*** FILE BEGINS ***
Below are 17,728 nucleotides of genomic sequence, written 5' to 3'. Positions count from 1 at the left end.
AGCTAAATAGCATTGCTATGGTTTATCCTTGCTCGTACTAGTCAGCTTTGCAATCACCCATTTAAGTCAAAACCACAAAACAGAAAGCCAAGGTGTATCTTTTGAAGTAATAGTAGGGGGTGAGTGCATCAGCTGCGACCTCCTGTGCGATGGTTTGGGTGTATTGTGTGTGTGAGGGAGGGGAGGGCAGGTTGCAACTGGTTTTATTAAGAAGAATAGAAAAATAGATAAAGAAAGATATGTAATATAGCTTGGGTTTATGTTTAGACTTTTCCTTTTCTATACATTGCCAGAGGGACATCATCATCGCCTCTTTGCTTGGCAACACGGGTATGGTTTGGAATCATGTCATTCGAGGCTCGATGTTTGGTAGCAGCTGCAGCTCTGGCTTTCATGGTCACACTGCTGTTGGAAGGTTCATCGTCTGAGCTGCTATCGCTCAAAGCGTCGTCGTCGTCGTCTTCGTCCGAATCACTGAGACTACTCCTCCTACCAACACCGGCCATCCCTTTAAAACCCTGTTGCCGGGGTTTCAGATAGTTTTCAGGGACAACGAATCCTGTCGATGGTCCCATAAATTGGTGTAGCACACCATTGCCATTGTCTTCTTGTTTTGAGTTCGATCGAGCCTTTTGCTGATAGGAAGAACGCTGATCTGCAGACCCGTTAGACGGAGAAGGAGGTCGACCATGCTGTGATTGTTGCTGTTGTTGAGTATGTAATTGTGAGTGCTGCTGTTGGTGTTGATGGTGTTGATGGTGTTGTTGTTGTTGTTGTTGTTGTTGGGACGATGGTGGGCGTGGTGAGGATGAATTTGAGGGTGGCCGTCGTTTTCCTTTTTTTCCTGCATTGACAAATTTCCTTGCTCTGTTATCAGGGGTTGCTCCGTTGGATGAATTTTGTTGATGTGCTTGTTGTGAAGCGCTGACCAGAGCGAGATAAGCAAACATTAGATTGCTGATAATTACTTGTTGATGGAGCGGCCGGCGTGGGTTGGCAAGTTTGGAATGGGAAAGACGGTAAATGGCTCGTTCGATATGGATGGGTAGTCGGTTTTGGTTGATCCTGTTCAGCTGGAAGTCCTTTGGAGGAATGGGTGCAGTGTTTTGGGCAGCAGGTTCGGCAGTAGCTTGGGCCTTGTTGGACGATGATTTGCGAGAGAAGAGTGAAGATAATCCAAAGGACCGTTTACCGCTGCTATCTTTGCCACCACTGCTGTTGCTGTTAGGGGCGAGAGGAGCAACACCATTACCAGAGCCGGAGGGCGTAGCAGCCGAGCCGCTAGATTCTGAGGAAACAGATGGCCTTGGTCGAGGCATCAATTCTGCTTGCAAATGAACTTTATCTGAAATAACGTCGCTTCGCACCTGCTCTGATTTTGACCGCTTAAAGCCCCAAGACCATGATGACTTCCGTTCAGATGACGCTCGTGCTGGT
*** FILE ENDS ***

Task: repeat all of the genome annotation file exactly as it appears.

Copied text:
Below are 17,728 nucleotides of genomic sequence, written 5' to 3'. Positions count from 1 at the left end.
AGCTAAATAGCATTGCTATGGTTTATCCTTGCTCGTACTAGTCAGCTTTGCAATCACCCATTTAAGTCAAAACCACAAAACAGAAAGCCAAGGTGTATCTTTTGAAGTAATAGTAGGGGGTGAGTGCATCAGCTGCGACCTCCTGTGCGATGGTTTGGGTGTATTGTGTGTGTGAGGGAGGGGAGGGCAGGTTGCAACTGGTTTTATTAAGAAGAATAGAAAAATAGATAAAGAAAGATATGTAATATAGCTTGGGTTTATGTTTAGACTTTTCCTTTTCTATACATTGCCAGAGGGACATCATCATCGCCTCTTTGCTTGGCAACACGGGTATGGTTTGGAATCATGTCATTCGAGGCTCGATGTTTGGTAGCAGCTGCAGCTCTGGCTTTCATGGTCACACTGCTGTTGGAAGGTTCATCGTCTGAGCTGCTATCGCTCAAAGCGTCGTCGTCGTCGTCTTCGTCCGAATCACTGAGACTACTCCTCCTACCAACACCGGCCATCCCTTTAAAACCCTGTTGCCGGGGTTTCAGATAGTTTTCAGGGACAACGAATCCTGTCGATGGTCCCATAAATTGGTGTAGCACACCATTGCCATTGTCTTCTTGTTTTGAGTTCGATCGAGCCTTTTGCTGATAGGAAGAACGCTGATCTGCAGACCCGTTAGACGGAGAAGGAGGTCGACCATGCTGTGATTGTTGCTGTTGTTGAGTATGTAATTGTGAGTGCTGCTGTTGGTGTTGATGGTGTTGATGGTGTTGTTGTTGTTGTTGTTGTTGTTGGGACGATGGTGGGCGTGGTGAGGATGAATTTGAGGGTGGCCGTCGTTTTCCTTTTTTTCCTGCATTGACAAATTTCCTTGCTCTGTTATCAGGGGTTGCTCCGTTGGATGAATTTTGTTGATGTGCTTGTTGTGAAGCGCTGACCAGAGCGAGATAAGCAAACATTAGATTGCTGATAATTACTTGTTGATGGAGCGGCCGGCGTGGGTTGGCAAGTTTGGAATGGGAAAGACGGTAAATGGCTCGTTCGATATGGATGGGTAGTCGGTTTTGGTTGATCCTGTTCAGCTGGAAGTCCTTTGGAGGAATGGGTGCAGTGTTTTGGGCAGCAGGTTCGGCAGTAGCTTGGGCCTTGTTGGACGATGATTTGCGAGAGAAGAGTGAAGATAATCCAAAGGACCGTTTACCGCTGCTATCTTTGCCACCACTGCTGTTGCTGTTAGGGGCGAGAGGAGCAACACCATTACCAGAGCCGGAGGGCGTAGCAGCCGAGCCGCTAGATTCTGAGGAAACAGATGGCCTTGGTCGAGGCATCAATTCTGCTTGCAAATGAACTTTATCTGAAATAACGTCGCTTCGCACCTGCTCTGATTTTGACCGCTTAAAGCCCCAAGACCATGATGACTTCCGTTCAGATGACGCTCGTGCTGGT